How the Sugar Industry Pushed the Blame on Cardiovascular Disease to Fat

There was an article recently released in the NY Times discussing how the sugar industry influenced the review of studies linking dietary habits with coronary heart disease. Not surprisingly, the sugar industry paid some of the experts to minimize links on sugar or sucrose (fructose and glucose) and push the findings to look at saturated fat as the culprit. 

Much of my nutrition reading and research has shown that the dietary guidelines to reduce saturated fat (and not sugar) were based on biased studies, such as the flawed Ancel Keyes' Seven Countries Study, which was actually based on 22 countries but only seven countries reflected the data he needed to substantiate his hypothesis, linking saturated fat to cardiovascular disease. The Big Fat Surprise by Nina Teicholz is an excellent read for those that want to understand more on how the misinformation on saturated fats influenced dietary guidelines and how new findings are finally overturning the belief that saturated fat causes coronary disease. 

That said, I was still shocked and very upset to learn about the sugar industry's influence on dietary guidelines since the 1960s. These are the same dietary guidelines that have led us to higher rates of obesity, diabetes and coronary heart disease. According to the article, the internal sugar industry documents, uncovered by a researcher at UCSF, suggest that the sugar industry has influenced much of the dietary guidelines for the last 50 years. Information from the internal documents was published in the JAMA Internal Medicine so I had to start by reading the publication. I encourage you to also read it but I have to warn you, it is upsetting. 

In 1954, the Sugar Research Foundation (SRF) saw an opportunity to capture market share by shifting consumers to eat a lower fat diet and replace those calories with sugar. They decided to use money (the equivalent of $5.3 million today) to help "teach" people that sugar is needed to give us energy to "face our daily problems." From there they launched Project 226. 

In 1964, the SRF was alerted that new coronary heart disease research was cause for concern: “From a number of laboratories of greater or lesser repute, there are flowing reports that sugar is a less desirable dietary source of calories than other carbohydrates." At that point, the SRF launched a campaign to counteract this research. But this was just the beginning, as there were other negative findings coming out against sugar, which you can read about in publication (see link above).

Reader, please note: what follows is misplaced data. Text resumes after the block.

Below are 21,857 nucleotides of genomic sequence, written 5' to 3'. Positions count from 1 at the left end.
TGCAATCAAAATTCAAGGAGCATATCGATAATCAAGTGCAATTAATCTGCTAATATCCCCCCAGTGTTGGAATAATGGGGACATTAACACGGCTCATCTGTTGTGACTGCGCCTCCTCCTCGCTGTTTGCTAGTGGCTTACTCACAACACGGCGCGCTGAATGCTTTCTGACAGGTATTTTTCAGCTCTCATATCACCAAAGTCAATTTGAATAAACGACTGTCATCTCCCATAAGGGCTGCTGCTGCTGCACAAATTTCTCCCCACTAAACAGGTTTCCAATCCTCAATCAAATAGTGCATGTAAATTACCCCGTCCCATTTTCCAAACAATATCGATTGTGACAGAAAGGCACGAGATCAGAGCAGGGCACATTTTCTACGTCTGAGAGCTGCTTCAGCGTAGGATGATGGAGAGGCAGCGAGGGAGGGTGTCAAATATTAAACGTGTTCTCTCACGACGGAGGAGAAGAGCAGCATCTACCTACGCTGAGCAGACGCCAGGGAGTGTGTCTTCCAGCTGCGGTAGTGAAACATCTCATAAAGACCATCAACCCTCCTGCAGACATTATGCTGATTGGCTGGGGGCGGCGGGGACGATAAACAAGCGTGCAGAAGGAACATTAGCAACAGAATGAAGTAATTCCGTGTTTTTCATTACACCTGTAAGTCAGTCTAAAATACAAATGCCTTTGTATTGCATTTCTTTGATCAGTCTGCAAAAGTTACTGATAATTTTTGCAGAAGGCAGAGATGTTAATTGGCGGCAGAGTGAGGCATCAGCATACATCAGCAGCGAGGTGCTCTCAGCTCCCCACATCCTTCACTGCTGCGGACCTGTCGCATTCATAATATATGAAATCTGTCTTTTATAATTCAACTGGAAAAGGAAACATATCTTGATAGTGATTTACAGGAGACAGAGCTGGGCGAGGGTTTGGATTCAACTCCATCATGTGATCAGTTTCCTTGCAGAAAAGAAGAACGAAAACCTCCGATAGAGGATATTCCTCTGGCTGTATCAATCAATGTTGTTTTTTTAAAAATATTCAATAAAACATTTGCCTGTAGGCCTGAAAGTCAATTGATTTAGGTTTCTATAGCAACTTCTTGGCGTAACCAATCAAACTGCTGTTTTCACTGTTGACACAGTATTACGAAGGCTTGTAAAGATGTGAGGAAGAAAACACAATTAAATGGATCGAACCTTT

In 1967, Project 226 posted a 2-part literature review “Dietary Fats, Carbohydrates and Atherosclerotic Disease,” in the New England Journal of Medicine. The review concluded that Americans should reduce dietary cholesterol and eat more polyunsaturated fats to reduce the risk of coronary heart disease. The review did not mention that it was funded by the SRF.

The review discounted studies that the SRF found threatening, particularly those showing that sucrose increased serum cholesterol and triglycerides, sugar negatively affected the microbiome (impressive that they determined this many years ago and we are just learning more about the microbiome today!) and fructose consumption led to higher levels of fat formation. The review also snubbed studies showing that replacing sugar with starches improved triglycerides and, most importantly, that substituting fat or vegetables for sugar had a large effect on improving serum cholesterol levels. 

To point the finger at saturated fat, the review left out much of the results regarding changes in fat intake and overstated the results of one study to conclude that substituting polyunsaturated fat for saturated fat improves serum cholesterol levels. Although this one study was not well controlled, the review stated, "the lack of mechanistic evidence confirming the biological plausibility that dietary cholesterol and saturated fat raised serum cholesterol levels was unimportant."

As you can see, it's alarming to know how much food industry influences our dietary guidelines, but the good news is that things are changing. People are starting to realize that all fats, including saturated fat, are not bad for us. Adding more fat to the diet can help improve many things including blood sugar regulation, weight management, hormone levels, inflammation and, yes, even coronary heart disease.